Three essays on institutional investors' holding and trading activities
The purpose of my dissertation is to demonstrate the effects of institutional) investors' preferences on their trading and holding activities. To be specific, I look at the choices of bonds in certain maturity ranges of insurance companies, their tendency not to frequently trade. I also look at institutional investors' responses to rating changes. ^ In the first manuscript, I present direct and comprehensive evidence on preferred habitat by investigating the Treasury bond duration choices of property liability insurance companies. I model insurers' portfolio durations as a partial adjustment process toward unobservable target durations. The findings confirm the presence of preferred habitat. First, I find evidence consistent with the duration matching hypothesis that durations of insurers' Treasury bond portfolios and expected claim payments are positively correlated. Second, durations of insurers' Treasury bond portfolios are positively correlated with insurers' risk management ability. Finally, firms may deviate from targets if yield premiums offered at non-preferred maturities are sufficiently high. ^ The second manuscript extends the first study from the Treasury bond market to the corporate bond market. Insurance companies collectively own one third of outstanding corporate bonds (Campbell and Taksler, 2003). They are conventionally viewed as buy-and-hold passive investors. I confirm this by demonstrating a strong negative relationship between insurance ownership and liquidity. Also, there is a robust positive relation between insurance ownership and bond yield spreads after controlling for bond liquidity. This suggests either the presence of unpriced risk factors correlated with insurance ownership or insurers have a superior ability in picking bonds. ^ The third manuscript investigates how institutional investors trade on the analyst recommendations change and examine stock performance following their trading activities. I find institutional investors' trades react to rating downgrades more quickly and in a greater magnitude than to upgrades. Regardless of upgrades or downgrades, most heavily purchased stocks beat those least purchased while least sold stocks beat those most heavily sold in the portfolio formation quarter. Further, upon stock upgrades, stocks least sold or heavily purchased by institutional investors with superior past performance persistently outperform those heavily sold or least purchased by those investors. ^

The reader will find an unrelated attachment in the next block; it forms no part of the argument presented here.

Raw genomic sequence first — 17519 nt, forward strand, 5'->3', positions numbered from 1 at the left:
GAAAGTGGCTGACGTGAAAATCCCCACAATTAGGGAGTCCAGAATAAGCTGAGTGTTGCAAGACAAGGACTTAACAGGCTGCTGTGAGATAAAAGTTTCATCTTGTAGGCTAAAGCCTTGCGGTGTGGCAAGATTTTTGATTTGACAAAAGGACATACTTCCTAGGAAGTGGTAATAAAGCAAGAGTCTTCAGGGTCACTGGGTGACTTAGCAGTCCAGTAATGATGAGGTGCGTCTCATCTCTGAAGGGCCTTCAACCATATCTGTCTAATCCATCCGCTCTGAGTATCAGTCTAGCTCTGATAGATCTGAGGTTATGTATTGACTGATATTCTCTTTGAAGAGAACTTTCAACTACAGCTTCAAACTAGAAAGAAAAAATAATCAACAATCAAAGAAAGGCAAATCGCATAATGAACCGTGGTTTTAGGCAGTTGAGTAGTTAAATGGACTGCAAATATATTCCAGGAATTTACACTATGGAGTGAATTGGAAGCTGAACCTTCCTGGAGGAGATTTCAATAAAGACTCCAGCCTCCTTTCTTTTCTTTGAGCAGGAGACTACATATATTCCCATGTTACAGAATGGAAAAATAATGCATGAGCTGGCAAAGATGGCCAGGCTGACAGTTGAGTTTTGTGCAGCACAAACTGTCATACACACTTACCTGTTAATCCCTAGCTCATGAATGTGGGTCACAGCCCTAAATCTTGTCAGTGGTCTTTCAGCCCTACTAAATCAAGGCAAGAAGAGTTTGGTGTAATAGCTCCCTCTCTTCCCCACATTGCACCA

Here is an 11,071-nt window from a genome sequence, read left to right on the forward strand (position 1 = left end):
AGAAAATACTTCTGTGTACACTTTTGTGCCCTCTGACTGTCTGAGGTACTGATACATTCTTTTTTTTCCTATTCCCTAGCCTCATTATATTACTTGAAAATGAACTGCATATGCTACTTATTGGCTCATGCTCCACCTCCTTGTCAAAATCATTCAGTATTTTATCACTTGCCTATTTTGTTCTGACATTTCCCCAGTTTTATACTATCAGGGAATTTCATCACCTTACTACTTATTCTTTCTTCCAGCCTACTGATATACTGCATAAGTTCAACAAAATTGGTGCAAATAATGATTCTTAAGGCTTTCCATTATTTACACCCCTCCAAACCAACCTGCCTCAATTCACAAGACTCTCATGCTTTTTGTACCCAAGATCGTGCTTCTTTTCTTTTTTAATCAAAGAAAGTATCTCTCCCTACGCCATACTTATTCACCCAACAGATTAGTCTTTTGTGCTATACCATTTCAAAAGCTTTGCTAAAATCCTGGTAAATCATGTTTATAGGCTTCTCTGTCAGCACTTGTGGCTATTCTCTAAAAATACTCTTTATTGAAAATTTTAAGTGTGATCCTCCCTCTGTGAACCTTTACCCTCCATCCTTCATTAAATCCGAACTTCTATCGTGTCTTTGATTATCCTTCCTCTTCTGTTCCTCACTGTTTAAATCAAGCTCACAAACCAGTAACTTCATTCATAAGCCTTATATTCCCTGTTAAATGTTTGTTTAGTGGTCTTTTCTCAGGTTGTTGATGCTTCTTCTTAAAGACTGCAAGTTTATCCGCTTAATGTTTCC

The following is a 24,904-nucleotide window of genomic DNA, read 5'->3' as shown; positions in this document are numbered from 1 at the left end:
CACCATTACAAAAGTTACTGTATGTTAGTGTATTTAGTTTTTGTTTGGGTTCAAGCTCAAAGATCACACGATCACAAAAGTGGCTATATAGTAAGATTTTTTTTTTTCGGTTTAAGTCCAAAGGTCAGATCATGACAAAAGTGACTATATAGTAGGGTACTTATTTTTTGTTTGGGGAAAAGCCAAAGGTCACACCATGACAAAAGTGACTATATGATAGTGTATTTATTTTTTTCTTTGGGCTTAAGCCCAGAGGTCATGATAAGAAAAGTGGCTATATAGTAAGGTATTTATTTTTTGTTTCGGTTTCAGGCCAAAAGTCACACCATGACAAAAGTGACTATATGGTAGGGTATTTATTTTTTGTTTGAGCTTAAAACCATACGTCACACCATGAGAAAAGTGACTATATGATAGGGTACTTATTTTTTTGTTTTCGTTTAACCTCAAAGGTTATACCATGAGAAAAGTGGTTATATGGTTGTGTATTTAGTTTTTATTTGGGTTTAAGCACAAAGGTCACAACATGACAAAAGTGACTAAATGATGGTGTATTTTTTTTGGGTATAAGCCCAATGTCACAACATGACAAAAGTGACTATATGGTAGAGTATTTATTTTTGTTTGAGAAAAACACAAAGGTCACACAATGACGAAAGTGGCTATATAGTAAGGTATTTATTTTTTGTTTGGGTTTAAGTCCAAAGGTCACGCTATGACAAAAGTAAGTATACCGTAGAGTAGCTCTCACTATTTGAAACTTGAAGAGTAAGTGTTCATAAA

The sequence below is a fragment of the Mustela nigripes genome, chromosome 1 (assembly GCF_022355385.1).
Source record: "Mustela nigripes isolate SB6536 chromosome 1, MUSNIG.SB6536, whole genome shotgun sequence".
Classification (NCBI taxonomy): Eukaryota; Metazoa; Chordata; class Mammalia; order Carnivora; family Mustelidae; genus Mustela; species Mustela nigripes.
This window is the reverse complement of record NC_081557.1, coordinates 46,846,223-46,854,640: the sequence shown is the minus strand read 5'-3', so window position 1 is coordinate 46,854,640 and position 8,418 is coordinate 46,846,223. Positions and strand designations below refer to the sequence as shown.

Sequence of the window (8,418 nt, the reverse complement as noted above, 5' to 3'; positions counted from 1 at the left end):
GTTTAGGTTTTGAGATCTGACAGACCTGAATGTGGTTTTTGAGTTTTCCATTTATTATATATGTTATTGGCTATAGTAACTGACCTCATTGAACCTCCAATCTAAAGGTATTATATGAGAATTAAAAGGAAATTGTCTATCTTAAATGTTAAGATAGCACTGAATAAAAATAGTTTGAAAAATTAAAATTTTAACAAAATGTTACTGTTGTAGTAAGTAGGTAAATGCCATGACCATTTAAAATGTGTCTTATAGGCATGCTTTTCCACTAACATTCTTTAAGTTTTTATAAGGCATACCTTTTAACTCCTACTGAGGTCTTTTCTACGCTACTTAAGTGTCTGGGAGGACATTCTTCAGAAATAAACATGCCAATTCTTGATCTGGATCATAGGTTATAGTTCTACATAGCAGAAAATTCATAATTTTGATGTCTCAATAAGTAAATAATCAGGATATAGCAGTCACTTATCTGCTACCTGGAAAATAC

"Three essays on institutional investors' holding and trading activities"
Dissertations and Master's Theses (Campus Access).